The World’s Greatest Painting by James Freeze

When he was a young boy, he had pictures of cartoon superheroes taped to the walls of his room.

When he was in high school, his walls were covered with pictures of great athletes.

In college, he had posters of movie stars on the walls of his dorm room.

When he got his first job, framed pictures of fancy sports cars were on the walls to motivate him.

As he moved up the corporate ladder, his walls became almost completely covered with personally autographed pictures of celebrities he had met over the years.

On the day he retired from his position as the CEO of a Fortune 500 Company, he packed up his belongings all by himself. He went back to the office one last time to take down the only remaining painting left on the walls.

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Week 128 – Fathers, Flagsticks and Strictly Perseverance

The literary legend we know simply as Hugh Cron is taking a well-deserved break from proceedings this week and has entrusted me, his faithful Welsh sidekick, to come up with a few choice words to sum up the week that was at LS Towers*

* not an actual tower – more of a chateau really.

I can neither confirm nor deny if Hugh is adding something extra to his Irn-Bru over the course of the weekend but I can at least confirm that from a roundup perspective what I lack in wit I more than make up for in lack of wit.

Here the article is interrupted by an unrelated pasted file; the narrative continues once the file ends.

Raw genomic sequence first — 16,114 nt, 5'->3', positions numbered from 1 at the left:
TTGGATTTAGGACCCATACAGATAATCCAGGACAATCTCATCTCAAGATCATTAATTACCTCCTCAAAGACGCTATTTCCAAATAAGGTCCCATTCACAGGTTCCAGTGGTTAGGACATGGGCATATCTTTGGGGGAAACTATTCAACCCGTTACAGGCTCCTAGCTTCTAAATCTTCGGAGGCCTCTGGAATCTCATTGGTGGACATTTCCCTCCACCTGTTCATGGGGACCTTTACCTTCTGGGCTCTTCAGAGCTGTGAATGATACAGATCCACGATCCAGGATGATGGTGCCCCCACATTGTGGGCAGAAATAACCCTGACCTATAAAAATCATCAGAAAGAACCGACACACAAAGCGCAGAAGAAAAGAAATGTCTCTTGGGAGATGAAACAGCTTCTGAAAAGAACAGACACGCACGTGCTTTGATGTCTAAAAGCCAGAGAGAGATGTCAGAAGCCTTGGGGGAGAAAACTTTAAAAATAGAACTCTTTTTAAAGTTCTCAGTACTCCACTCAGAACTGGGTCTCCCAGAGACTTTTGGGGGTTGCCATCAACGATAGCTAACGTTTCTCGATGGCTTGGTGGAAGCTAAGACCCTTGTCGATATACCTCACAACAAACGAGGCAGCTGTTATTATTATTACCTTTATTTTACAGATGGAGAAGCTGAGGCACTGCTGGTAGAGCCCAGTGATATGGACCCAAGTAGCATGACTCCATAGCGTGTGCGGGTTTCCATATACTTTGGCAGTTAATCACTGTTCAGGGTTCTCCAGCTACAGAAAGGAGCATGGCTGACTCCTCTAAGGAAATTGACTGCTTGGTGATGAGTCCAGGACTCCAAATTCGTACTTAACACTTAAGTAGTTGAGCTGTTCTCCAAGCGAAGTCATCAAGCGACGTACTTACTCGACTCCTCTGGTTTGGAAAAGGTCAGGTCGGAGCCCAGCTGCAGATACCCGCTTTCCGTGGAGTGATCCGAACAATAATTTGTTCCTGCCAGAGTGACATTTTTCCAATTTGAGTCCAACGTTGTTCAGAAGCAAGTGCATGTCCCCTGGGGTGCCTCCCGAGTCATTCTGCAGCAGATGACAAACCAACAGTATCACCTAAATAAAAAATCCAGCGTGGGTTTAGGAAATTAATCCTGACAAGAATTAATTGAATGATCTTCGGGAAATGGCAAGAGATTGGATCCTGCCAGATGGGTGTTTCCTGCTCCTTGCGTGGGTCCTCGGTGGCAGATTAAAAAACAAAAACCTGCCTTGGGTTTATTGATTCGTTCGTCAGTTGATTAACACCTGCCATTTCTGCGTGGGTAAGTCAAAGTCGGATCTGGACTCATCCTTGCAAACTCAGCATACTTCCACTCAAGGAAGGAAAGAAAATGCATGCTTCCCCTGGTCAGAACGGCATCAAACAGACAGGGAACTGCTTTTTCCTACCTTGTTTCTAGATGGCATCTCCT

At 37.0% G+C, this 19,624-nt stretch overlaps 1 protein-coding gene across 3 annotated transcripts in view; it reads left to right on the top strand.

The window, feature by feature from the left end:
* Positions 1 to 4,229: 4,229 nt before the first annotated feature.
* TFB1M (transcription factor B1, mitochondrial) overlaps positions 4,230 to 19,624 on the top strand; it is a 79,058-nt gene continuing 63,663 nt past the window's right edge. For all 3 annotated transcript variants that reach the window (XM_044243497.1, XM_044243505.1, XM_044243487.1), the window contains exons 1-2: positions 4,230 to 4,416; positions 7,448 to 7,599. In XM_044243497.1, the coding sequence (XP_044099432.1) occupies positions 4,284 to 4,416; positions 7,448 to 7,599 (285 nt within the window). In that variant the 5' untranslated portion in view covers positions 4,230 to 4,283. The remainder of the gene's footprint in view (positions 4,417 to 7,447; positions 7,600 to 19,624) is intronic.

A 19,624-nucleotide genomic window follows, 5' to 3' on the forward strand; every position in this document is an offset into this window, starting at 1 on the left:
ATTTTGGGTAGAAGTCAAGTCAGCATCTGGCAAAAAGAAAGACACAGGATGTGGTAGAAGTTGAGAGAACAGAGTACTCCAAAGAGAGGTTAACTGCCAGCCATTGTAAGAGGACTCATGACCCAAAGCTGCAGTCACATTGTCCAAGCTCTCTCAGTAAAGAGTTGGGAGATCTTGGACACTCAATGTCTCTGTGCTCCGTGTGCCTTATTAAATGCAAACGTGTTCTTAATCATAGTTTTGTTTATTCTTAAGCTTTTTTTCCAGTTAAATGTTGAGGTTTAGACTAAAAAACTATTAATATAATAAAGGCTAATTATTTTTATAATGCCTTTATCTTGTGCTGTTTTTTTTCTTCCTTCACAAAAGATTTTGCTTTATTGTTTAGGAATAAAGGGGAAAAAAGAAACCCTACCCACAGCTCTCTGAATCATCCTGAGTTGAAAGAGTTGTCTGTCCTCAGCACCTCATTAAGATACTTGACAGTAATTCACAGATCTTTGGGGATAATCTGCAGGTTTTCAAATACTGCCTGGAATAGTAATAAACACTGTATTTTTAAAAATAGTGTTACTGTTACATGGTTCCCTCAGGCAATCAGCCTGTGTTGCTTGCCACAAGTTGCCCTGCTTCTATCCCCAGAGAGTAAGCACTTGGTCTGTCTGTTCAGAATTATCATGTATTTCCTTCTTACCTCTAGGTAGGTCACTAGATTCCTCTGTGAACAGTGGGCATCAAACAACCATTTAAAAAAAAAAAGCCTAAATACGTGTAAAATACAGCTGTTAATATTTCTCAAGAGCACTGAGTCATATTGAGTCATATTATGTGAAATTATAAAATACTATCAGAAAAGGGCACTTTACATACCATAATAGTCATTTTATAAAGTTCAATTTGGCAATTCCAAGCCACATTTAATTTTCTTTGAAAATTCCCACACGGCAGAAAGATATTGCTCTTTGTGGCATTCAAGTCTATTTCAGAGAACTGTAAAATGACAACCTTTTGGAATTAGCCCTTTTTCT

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He Died by A. Elizabeth Herting

Bob Herting.jpg

He Died

He died on a Friday.

The July heat was already pouring in through the weathered old screen as he perished quietly in his slumber. He’d always insisted upon the open window, even on the very coldest of nights. His wife would wrap herself in layers and layers of electric blankets in those days when they still shared the same room, time and circumstances causing them to slowly drift apart in their sleep.

Thirty-nine years as husband and wife. Decades of laughter and illness, heartbreak, and euphoria gone in the span of a single heartbeat. She would never know what did him in, only that he slept. She found him there in the first blush of morning, leaving the room before turning back and placing her hand gently on the bedroom door. The new day opened up all around her, petals on a withered flower, as she realized they would never see their fortieth year together.  Continue reading

Our Hoyles by Kim Suhr

“Nine hearts.”

Dang. My husband’s always doing that, overbidding me when he knows fool well I can make my bid and he’s got diddly-squat. Of course, nine hearts is the perfect bid—for Ed. If he wins the round, he’s a hero for pulling it off with a hand like a foot. That’s what we call it when our cards stink, a hand like a foot. If we get bumped, he’ll blame it on me, say I inkled wrong, made him think I could get more tricks than I could. Never mind that I bid spades. That won’t make a bit of difference when we replay the hand at the top of our lungs after Dan and Jean have gone home. Either way, nine hearts makes him look good and me look bad.

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